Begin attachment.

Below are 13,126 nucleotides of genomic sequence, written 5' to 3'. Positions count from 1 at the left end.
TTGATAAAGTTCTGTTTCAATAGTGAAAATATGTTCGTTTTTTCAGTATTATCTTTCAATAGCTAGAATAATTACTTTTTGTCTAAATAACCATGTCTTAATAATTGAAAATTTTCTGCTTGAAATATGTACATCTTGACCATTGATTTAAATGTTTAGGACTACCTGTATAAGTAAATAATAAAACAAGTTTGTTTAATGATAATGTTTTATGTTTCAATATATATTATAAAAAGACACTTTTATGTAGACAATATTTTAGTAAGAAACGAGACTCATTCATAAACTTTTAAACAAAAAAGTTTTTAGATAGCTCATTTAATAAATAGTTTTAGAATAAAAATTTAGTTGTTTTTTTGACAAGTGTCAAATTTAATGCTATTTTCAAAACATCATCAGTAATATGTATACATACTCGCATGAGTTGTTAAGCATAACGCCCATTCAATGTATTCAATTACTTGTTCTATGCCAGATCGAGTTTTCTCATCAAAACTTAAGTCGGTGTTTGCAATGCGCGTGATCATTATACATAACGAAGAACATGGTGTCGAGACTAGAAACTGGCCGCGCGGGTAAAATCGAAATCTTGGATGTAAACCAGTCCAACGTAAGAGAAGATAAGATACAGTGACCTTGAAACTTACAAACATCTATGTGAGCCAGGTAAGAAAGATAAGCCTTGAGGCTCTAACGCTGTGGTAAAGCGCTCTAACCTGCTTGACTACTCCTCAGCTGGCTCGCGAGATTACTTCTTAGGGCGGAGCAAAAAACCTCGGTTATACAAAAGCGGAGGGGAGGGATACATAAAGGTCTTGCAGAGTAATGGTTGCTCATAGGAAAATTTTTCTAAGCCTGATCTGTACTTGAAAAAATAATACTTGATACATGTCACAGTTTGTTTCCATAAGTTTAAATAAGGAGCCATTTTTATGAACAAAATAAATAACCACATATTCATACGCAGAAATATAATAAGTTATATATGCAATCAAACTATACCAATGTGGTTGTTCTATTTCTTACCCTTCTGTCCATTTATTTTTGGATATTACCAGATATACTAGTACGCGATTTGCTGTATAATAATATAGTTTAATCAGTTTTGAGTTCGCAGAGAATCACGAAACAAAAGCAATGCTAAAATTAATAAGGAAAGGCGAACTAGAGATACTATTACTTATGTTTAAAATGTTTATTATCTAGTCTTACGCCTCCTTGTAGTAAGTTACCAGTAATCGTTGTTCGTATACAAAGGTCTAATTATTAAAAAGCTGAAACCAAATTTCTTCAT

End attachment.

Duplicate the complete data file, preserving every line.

Below are 13,126 nucleotides of genomic sequence, written 5' to 3'. Positions count from 1 at the left end.
TTGATAAAGTTCTGTTTCAATAGTGAAAATATGTTCGTTTTTTCAGTATTATCTTTCAATAGCTAGAATAATTACTTTTTGTCTAAATAACCATGTCTTAATAATTGAAAATTTTCTGCTTGAAATATGTACATCTTGACCATTGATTTAAATGTTTAGGACTACCTGTATAAGTAAATAATAAAACAAGTTTGTTTAATGATAATGTTTTATGTTTCAATATATATTATAAAAAGACACTTTTATGTAGACAATATTTTAGTAAGAAACGAGACTCATTCATAAACTTTTAAACAAAAAAGTTTTTAGATAGCTCATTTAATAAATAGTTTTAGAATAAAAATTTAGTTGTTTTTTTGACAAGTGTCAAATTTAATGCTATTTTCAAAACATCATCAGTAATATGTATACATACTCGCATGAGTTGTTAAGCATAACGCCCATTCAATGTATTCAATTACTTGTTCTATGCCAGATCGAGTTTTCTCATCAAAACTTAAGTCGGTGTTTGCAATGCGCGTGATCATTATACATAACGAAGAACATGGTGTCGAGACTAGAAACTGGCCGCGCGGGTAAAATCGAAATCTTGGATGTAAACCAGTCCAACGTAAGAGAAGATAAGATACAGTGACCTTGAAACTTACAAACATCTATGTGAGCCAGGTAAGAAAGATAAGCCTTGAGGCTCTAACGCTGTGGTAAAGCGCTCTAACCTGCTTGACTACTCCTCAGCTGGCTCGCGAGATTACTTCTTAGGGCGGAGCAAAAAACCTCGGTTATACAAAAGCGGAGGGGAGGGATACATAAAGGTCTTGCAGAGTAATGGTTGCTCATAGGAAAATTTTTCTAAGCCTGATCTGTACTTGAAAAAATAATACTTGATACATGTCACAGTTTGTTTCCATAAGTTTAAATAAGGAGCCATTTTTATGAACAAAATAAATAACCACATATTCATACGCAGAAATATAATAAGTTATATATGCAATCAAACTATACCAATGTGGTTGTTCTATTTCTTACCCTTCTGTCCATTTATTTTTGGATATTACCAGATATACTAGTACGCGATTTGCTGTATAATAATATAGTTTAATCAGTTTTGAGTTCGCAGAGAATCACGAAACAAAAGCAATGCTAAAATTAATAAGGAAAGGCGAACTAGAGATACTATTACTTATGTTTAAAATGTTTATTATCTAGTCTTACGCCTCCTTGTAGTAAGTTACCAGTAATCGTTGTTCGTATACAAAGGTCTAATTATTAAAAAGCTGAAACCAAATTTCTTCAT